22. Gravatar of scott sumner scott sumner
    23. July 2010 at 05:49

    MW, You might be right, but until we get fast growth in NGDP, we will never know whether this ‘reallocation’ story is the real problem. Your theory suggests that we should be currently having above normal inflation. Other things equal (i.e holding NGDP growth constant) lower RGDP growth means higher inflation. And I just don’t see the inflation.

  23. Gravatar of 123 – TheMoneyDemand Blog 123 - TheMoneyDemand Blog
    24. July 2010 at 02:51


    I’ve just returned from a holiday and I am trying to catch up with the amazing quantity of excellent posts you wrote during last two weeks (BTW Scotland is a much more better country for tourism than I expected).
    In February I predicted that Fed hawks would be in an uncomfortable position by now as Bernanke’s trick of publishing forecasts should start to bite:
    But with Barney Frank doing nothing hawks apparently are still sleeping well.

  24. Gravatar of ssumner ssumner
    24. July 2010 at 16:39

    123, Good to have you back. I like Scotland.

    That’s a nice post, but one question. The “few” discussing asset purchases; couldn’t they be either hawks or doves? It didn’t say whether they wanted to speed them up or slow them down. Or did I miss smething?

  25. Gravatar of 123 – TheMoneyDemand Blog 123 - TheMoneyDemand Blog
    25. July 2010 at 03:56

    the discussion in 2010 January FOMC meeting was about what to do next with almost completed QE asset purchase program. Hawks said the following:
    “Several thought it important to begin a program of asset sales in the near future to ensure that the Federal Reserve’s balance sheet shrinks more quickly and in a more predictable manner than could be achieved solely by redeeming maturing securities and not reinvesting prepayments; they judged that a program of asset sales spread over a number of years would underscore the Committee’s determination to exit from the period of exceptionally accommodative monetary policy in a manner and at a pace that would keep inflation contained without having large effects on asset prices or market interest rates.”

    The consensus was:
    “Most judged that a future program of gradual asset sales could be helpful in shrinking the size of the Federal Reserve’s balance sheet, reducing reserve balances, and shifting the composition of securities holdings back toward Treasury securities; however, many were concerned that such transactions could cause market disruptions and have adverse implications for the economic recovery, particularly if they were to begin before the recovery had become self-sustaining and before the Committee had determined that a tightening of financial conditions was appropriate and had begun to raise short-term interest rates. ”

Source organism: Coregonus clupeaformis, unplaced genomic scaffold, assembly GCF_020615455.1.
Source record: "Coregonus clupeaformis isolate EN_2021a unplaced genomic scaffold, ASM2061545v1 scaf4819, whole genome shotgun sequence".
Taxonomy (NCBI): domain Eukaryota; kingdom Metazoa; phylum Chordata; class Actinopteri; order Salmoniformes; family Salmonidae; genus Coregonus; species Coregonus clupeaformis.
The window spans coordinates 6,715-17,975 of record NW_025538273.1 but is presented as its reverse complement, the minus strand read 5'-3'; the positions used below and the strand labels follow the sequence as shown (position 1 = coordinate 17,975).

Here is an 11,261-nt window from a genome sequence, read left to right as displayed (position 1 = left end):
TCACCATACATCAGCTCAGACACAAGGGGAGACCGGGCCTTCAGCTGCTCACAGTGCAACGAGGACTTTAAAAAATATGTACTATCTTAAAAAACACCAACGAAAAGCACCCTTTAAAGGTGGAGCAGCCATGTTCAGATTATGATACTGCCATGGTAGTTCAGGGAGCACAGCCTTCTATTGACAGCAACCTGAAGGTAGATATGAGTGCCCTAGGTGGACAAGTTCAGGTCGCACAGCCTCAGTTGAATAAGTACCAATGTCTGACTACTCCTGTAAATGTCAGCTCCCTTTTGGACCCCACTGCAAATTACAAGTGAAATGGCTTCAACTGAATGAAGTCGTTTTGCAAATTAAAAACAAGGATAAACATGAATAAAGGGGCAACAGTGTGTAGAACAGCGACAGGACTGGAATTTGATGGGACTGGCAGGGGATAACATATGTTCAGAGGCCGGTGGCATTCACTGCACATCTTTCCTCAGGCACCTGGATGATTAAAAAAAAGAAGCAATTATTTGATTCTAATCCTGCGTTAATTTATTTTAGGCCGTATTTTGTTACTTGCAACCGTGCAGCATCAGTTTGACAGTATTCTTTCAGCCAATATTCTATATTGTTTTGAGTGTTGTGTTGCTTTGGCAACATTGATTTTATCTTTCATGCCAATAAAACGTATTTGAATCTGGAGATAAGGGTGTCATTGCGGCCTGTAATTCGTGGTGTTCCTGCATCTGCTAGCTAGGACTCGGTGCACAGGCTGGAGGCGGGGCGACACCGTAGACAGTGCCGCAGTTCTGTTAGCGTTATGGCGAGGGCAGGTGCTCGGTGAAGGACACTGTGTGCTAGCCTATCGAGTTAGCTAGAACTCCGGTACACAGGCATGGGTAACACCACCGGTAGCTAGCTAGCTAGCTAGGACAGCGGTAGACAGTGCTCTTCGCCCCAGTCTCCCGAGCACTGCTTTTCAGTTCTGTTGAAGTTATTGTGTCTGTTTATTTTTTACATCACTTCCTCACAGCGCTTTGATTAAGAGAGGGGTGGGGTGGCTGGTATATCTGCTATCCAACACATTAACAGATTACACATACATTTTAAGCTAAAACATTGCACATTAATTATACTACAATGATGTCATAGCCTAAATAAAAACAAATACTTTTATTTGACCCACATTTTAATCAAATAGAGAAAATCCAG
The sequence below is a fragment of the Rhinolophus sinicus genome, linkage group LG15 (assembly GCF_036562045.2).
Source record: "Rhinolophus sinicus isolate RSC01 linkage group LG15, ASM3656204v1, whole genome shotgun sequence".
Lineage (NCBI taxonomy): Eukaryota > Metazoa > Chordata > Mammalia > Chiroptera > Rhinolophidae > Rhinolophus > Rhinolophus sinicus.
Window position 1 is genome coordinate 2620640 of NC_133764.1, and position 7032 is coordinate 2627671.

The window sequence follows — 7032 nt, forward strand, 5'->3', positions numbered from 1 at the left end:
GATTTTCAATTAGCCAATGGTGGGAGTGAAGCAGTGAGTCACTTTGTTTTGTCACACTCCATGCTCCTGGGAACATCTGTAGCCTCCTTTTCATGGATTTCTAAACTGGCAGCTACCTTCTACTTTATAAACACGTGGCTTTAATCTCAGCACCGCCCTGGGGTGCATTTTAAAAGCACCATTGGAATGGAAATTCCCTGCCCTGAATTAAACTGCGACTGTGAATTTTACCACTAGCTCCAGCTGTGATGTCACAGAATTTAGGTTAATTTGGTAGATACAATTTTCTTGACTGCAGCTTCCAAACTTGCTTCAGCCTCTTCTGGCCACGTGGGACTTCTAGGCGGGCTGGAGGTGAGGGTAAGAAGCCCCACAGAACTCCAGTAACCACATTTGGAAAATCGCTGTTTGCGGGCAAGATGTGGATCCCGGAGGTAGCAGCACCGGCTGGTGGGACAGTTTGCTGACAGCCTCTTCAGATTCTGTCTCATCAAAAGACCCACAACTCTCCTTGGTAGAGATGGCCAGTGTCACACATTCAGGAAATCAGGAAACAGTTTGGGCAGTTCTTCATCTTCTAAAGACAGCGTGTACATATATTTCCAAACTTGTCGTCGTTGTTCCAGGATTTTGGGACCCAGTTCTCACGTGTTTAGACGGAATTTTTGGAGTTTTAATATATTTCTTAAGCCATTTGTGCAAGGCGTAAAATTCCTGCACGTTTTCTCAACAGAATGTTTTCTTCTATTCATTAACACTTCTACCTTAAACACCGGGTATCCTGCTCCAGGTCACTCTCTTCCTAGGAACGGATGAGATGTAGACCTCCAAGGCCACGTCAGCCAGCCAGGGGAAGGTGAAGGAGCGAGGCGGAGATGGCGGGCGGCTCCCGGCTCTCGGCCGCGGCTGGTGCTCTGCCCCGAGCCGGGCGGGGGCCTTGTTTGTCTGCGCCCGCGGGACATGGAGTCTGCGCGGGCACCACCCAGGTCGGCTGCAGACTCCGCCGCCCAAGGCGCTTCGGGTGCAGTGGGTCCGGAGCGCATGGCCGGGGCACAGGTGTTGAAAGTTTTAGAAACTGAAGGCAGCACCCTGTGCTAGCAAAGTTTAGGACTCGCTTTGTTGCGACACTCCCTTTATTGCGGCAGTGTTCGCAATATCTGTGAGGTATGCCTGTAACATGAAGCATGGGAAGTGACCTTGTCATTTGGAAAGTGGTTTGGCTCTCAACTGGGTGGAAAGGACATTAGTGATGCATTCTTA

Only a small dovish minority was willing to even mention the potential need to increase the size of QE program:
    “A few suggested that the pace of asset sales, and potentially of purchases, could be adjusted over time in response to developments in the economy and the evolution of the economic outlook.”

  26. Gravatar of ssumner ssumner
    25. July 2010 at 18:46

    Thanks 123. And I’m guessing Bernanke was in the middle group.

  27. Gravatar of 123 – TheMoneyDemand Blog 123 - TheMoneyDemand Blog
    26. July 2010 at 02:58

    Any guess about who were QE doves in that meeting?

  28. Gravatar of ssumner ssumner
    26. July 2010 at 10:48

    123, I don’t even keep track of who’s on the FOMC. The Boston president is a dove, so is Yellen. But you probably know more than me.

  29. Gravatar of MW MW
    30. July 2010 at 06:40

    “Your theory suggests that we should be currently having above normal inflation. Other things equal (i.e holding NGDP growth constant) lower RGDP growth means higher inflation. And I just don’t see the inflation.”

    Why ‘above normal inflation’ (taking normal to be ~2.5% yy for headline PCE)? I understand this is because of your ‘constant NGDP growth’ caveat, but why would NGDP growth stay constant? I don’t get the theoretical reason for that and empirical evidence (1980, 1981, 1990, 2000) does not support your argument.

  30. Gravatar of ssumner ssumner
    31. July 2010 at 07:19

    MW, If you claim the recession is caused by real factors, not nominal, then that implies faster NGDP growth would not help real growth.

    I view NGDP growth as the best indicator of monetary policy. If it slows, money is tighter. If RGDP slows while NGDP is growing at the normal rate, then real factors are to blame (a la 1974.)

    I’m not saying there are no real factors in the recession, there are. But I see no reason why the sharp fall in NGDP growth is not the main problem. We know that sharp falls in NGDP growth cause severe recessions even when there are no financial and supply-side problems in the economy (1930, 1921, 1982, etc.)